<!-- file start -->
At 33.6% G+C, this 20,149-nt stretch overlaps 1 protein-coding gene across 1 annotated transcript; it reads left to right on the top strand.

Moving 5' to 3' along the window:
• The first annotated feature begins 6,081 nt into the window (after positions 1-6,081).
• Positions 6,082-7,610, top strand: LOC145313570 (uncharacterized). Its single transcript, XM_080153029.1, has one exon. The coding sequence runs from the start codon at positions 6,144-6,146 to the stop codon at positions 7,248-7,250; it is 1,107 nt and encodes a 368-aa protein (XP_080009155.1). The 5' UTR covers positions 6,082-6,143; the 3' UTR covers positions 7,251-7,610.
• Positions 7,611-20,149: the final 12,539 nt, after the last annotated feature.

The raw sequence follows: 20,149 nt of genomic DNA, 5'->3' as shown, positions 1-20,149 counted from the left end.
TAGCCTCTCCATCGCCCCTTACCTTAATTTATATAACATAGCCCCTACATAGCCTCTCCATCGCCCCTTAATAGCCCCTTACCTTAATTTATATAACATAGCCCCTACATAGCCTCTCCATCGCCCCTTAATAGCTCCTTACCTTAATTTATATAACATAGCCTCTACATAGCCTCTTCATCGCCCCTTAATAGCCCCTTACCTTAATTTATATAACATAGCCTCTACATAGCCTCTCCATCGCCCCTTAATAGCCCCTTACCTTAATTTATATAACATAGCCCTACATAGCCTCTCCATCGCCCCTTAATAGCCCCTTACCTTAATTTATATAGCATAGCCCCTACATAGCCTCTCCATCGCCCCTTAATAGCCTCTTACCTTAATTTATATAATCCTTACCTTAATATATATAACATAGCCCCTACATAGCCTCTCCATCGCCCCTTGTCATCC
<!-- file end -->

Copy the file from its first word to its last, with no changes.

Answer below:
At 33.6% G+C, this 20,149-nt stretch overlaps 1 protein-coding gene across 1 annotated transcript; it reads left to right on the top strand.

Moving 5' to 3' along the window:
• The first annotated feature begins 6,081 nt into the window (after positions 1-6,081).
• Positions 6,082-7,610, top strand: LOC145313570 (uncharacterized). Its single transcript, XM_080153029.1, has one exon. The coding sequence runs from the start codon at positions 6,144-6,146 to the stop codon at positions 7,248-7,250; it is 1,107 nt and encodes a 368-aa protein (XP_080009155.1). The 5' UTR covers positions 6,082-6,143; the 3' UTR covers positions 7,251-7,610.
• Positions 7,611-20,149: the final 12,539 nt, after the last annotated feature.

The raw sequence follows: 20,149 nt of genomic DNA, 5'->3' as shown, positions 1-20,149 counted from the left end.
TAGCCTCTCCATCGCCCCTTACCTTAATTTATATAACATAGCCCCTACATAGCCTCTCCATCGCCCCTTAATAGCCCCTTACCTTAATTTATATAACATAGCCCCTACATAGCCTCTCCATCGCCCCTTAATAGCTCCTTACCTTAATTTATATAACATAGCCTCTACATAGCCTCTTCATCGCCCCTTAATAGCCCCTTACCTTAATTTATATAACATAGCCTCTACATAGCCTCTCCATCGCCCCTTAATAGCCCCTTACCTTAATTTATATAACATAGCCCTACATAGCCTCTCCATCGCCCCTTAATAGCCCCTTACCTTAATTTATATAGCATAGCCCCTACATAGCCTCTCCATCGCCCCTTAATAGCCTCTTACCTTAATTTATATAATCCTTACCTTAATATATATAACATAGCCCCTACATAGCCTCTCCATCGCCCCTTGTCATCC